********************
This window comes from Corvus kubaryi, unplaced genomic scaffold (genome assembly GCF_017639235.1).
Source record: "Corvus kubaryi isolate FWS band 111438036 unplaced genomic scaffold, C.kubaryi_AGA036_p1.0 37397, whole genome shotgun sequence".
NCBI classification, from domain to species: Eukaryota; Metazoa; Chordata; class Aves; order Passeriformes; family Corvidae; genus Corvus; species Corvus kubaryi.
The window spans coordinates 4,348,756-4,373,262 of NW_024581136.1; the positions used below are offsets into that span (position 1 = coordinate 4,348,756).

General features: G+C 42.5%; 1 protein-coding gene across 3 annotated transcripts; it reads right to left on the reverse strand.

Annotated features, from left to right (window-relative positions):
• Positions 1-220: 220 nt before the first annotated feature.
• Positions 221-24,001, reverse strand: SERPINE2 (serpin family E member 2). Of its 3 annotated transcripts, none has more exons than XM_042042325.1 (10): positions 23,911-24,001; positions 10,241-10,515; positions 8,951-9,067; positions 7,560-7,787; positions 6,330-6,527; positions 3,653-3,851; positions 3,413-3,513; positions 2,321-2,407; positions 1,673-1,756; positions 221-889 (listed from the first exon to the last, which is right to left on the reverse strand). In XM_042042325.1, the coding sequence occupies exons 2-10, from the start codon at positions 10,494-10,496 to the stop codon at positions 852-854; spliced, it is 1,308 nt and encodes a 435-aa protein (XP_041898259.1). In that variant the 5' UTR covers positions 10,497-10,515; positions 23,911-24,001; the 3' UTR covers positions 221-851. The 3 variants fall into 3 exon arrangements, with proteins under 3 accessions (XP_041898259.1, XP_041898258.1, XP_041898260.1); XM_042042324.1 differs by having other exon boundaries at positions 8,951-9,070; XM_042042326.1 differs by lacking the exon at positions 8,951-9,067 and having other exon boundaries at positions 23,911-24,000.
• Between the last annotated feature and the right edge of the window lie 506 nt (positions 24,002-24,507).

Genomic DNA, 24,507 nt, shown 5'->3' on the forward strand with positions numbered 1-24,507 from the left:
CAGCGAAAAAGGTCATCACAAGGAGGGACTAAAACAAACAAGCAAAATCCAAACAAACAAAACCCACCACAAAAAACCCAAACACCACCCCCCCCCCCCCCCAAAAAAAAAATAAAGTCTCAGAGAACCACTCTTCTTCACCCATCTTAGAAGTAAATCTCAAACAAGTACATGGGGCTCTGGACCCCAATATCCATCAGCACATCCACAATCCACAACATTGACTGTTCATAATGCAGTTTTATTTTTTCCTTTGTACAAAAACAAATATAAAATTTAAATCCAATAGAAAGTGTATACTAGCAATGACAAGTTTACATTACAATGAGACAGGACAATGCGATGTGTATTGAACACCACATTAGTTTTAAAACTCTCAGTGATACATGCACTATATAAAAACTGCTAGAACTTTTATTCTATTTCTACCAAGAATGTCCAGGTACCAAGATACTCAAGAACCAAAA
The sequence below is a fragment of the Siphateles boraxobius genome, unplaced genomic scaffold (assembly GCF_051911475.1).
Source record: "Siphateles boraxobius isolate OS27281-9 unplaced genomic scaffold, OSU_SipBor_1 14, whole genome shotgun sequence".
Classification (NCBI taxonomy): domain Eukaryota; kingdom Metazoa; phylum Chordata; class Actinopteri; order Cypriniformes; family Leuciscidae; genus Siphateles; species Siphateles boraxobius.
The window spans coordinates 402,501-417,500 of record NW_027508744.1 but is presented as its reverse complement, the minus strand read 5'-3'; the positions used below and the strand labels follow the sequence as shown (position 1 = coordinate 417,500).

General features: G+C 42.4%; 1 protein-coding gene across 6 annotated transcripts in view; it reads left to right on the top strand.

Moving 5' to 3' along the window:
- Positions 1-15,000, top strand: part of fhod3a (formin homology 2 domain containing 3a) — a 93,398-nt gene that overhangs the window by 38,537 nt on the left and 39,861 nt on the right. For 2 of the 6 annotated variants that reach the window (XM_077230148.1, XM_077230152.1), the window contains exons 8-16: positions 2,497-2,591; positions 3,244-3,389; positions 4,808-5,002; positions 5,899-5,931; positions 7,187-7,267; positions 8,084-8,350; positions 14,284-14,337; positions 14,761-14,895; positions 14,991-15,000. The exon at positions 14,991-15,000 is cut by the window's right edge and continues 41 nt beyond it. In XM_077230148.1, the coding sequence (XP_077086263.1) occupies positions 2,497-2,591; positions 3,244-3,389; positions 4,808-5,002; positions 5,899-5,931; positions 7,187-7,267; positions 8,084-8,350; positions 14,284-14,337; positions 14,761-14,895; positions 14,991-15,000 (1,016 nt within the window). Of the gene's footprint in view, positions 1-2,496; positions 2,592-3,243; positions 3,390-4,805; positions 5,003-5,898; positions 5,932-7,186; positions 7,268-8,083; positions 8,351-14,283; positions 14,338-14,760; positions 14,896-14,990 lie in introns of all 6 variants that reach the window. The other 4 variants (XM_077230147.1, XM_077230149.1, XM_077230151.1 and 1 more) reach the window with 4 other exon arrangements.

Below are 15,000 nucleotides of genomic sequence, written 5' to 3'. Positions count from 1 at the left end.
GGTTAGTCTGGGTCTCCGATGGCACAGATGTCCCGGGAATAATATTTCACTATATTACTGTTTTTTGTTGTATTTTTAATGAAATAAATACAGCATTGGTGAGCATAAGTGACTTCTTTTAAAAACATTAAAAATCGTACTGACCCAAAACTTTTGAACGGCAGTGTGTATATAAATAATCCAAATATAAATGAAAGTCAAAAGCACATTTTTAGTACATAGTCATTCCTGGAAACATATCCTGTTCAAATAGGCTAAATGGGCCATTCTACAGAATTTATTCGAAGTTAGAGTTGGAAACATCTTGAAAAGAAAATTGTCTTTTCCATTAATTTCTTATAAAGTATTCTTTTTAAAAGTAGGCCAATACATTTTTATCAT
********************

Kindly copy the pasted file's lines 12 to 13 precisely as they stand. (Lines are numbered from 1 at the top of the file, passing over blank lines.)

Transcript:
The sequence below is a fragment of the Siphateles boraxobius genome, unplaced genomic scaffold (assembly GCF_051911475.1).
Source record: "Siphateles boraxobius isolate OS27281-9 unplaced genomic scaffold, OSU_SipBor_1 14, whole genome shotgun sequence".